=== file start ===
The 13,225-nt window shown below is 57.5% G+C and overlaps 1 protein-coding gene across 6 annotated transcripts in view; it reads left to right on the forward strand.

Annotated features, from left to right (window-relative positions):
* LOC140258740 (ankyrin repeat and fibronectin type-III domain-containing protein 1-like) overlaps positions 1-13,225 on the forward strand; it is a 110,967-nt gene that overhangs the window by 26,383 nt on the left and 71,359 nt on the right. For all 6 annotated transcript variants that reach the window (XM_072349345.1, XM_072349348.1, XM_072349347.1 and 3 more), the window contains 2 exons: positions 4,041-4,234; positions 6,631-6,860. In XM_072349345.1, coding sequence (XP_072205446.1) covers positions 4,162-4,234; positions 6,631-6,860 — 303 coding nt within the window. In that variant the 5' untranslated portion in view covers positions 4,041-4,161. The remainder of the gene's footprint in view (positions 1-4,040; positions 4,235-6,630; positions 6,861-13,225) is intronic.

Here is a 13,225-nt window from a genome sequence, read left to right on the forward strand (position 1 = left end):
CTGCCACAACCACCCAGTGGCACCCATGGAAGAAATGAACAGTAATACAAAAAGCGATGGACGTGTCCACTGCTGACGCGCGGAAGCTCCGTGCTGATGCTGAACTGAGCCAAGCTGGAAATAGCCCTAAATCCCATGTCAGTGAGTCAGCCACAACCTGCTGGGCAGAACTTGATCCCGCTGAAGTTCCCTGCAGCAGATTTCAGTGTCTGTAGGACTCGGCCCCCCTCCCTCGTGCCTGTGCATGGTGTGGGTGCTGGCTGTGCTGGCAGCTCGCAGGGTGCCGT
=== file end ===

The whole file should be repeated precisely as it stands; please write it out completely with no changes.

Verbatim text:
The 13,225-nt window shown below is 57.5% G+C and overlaps 1 protein-coding gene across 6 annotated transcripts in view; it reads left to right on the forward strand.

Annotated features, from left to right (window-relative positions):
* LOC140258740 (ankyrin repeat and fibronectin type-III domain-containing protein 1-like) overlaps positions 1-13,225 on the forward strand; it is a 110,967-nt gene that overhangs the window by 26,383 nt on the left and 71,359 nt on the right. For all 6 annotated transcript variants that reach the window (XM_072349345.1, XM_072349348.1, XM_072349347.1 and 3 more), the window contains 2 exons: positions 4,041-4,234; positions 6,631-6,860. In XM_072349345.1, coding sequence (XP_072205446.1) covers positions 4,162-4,234; positions 6,631-6,860 — 303 coding nt within the window. In that variant the 5' untranslated portion in view covers positions 4,041-4,161. The remainder of the gene's footprint in view (positions 1-4,040; positions 4,235-6,630; positions 6,861-13,225) is intronic.

Here is a 13,225-nt window from a genome sequence, read left to right on the forward strand (position 1 = left end):
CTGCCACAACCACCCAGTGGCACCCATGGAAGAAATGAACAGTAATACAAAAAGCGATGGACGTGTCCACTGCTGACGCGCGGAAGCTCCGTGCTGATGCTGAACTGAGCCAAGCTGGAAATAGCCCTAAATCCCATGTCAGTGAGTCAGCCACAACCTGCTGGGCAGAACTTGATCCCGCTGAAGTTCCCTGCAGCAGATTTCAGTGTCTGTAGGACTCGGCCCCCCTCCCTCGTGCCTGTGCATGGTGTGGGTGCTGGCTGTGCTGGCAGCTCGCAGGGTGCCGT